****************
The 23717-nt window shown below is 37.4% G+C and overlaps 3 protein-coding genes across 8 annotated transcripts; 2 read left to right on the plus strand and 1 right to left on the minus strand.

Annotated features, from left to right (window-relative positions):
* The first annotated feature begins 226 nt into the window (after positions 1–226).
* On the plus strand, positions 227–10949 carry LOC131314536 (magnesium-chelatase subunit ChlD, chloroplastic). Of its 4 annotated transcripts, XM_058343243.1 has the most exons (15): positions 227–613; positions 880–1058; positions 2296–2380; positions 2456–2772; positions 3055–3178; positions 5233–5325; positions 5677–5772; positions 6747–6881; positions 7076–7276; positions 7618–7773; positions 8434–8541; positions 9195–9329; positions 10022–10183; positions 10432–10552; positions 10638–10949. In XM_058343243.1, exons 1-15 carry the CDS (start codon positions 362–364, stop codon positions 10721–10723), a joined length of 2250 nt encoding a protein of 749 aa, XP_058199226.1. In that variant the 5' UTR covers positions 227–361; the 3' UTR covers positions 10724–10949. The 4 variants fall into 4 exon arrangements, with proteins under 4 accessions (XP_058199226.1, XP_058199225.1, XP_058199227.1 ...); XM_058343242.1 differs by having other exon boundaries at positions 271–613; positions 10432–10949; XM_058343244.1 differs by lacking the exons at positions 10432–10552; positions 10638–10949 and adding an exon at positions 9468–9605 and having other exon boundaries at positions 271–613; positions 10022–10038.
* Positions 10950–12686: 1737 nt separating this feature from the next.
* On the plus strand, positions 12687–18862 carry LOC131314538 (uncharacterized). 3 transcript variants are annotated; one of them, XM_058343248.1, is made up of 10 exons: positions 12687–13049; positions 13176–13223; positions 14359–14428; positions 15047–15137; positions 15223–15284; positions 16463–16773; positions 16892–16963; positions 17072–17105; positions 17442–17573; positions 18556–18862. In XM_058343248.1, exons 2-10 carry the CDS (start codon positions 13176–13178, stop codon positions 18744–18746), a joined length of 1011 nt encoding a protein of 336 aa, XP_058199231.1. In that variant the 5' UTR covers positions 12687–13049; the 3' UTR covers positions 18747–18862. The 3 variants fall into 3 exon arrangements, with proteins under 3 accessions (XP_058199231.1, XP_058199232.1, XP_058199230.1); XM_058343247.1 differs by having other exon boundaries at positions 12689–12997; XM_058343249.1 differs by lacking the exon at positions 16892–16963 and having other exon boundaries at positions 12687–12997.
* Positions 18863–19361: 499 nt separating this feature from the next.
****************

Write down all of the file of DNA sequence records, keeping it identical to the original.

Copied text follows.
The 23717-nt window shown below is 37.4% G+C and overlaps 3 protein-coding genes across 8 annotated transcripts; 2 read left to right on the plus strand and 1 right to left on the minus strand.

Annotated features, from left to right (window-relative positions):
* The first annotated feature begins 226 nt into the window (after positions 1–226).
* On the plus strand, positions 227–10949 carry LOC131314536 (magnesium-chelatase subunit ChlD, chloroplastic). Of its 4 annotated transcripts, XM_058343243.1 has the most exons (15): positions 227–613; positions 880–1058; positions 2296–2380; positions 2456–2772; positions 3055–3178; positions 5233–5325; positions 5677–5772; positions 6747–6881; positions 7076–7276; positions 7618–7773; positions 8434–8541; positions 9195–9329; positions 10022–10183; positions 10432–10552; positions 10638–10949. In XM_058343243.1, exons 1-15 carry the CDS (start codon positions 362–364, stop codon positions 10721–10723), a joined length of 2250 nt encoding a protein of 749 aa, XP_058199226.1. In that variant the 5' UTR covers positions 227–361; the 3' UTR covers positions 10724–10949. The 4 variants fall into 4 exon arrangements, with proteins under 4 accessions (XP_058199226.1, XP_058199225.1, XP_058199227.1 ...); XM_058343242.1 differs by having other exon boundaries at positions 271–613; positions 10432–10949; XM_058343244.1 differs by lacking the exons at positions 10432–10552; positions 10638–10949 and adding an exon at positions 9468–9605 and having other exon boundaries at positions 271–613; positions 10022–10038.
* Positions 10950–12686: 1737 nt separating this feature from the next.
* On the plus strand, positions 12687–18862 carry LOC131314538 (uncharacterized). 3 transcript variants are annotated; one of them, XM_058343248.1, is made up of 10 exons: positions 12687–13049; positions 13176–13223; positions 14359–14428; positions 15047–15137; positions 15223–15284; positions 16463–16773; positions 16892–16963; positions 17072–17105; positions 17442–17573; positions 18556–18862. In XM_058343248.1, exons 2-10 carry the CDS (start codon positions 13176–13178, stop codon positions 18744–18746), a joined length of 1011 nt encoding a protein of 336 aa, XP_058199231.1. In that variant the 5' UTR covers positions 12687–13049; the 3' UTR covers positions 18747–18862. The 3 variants fall into 3 exon arrangements, with proteins under 3 accessions (XP_058199231.1, XP_058199232.1, XP_058199230.1); XM_058343247.1 differs by having other exon boundaries at positions 12689–12997; XM_058343249.1 differs by lacking the exon at positions 16892–16963 and having other exon boundaries at positions 12687–12997.
* Positions 18863–19361: 499 nt separating this feature from the next.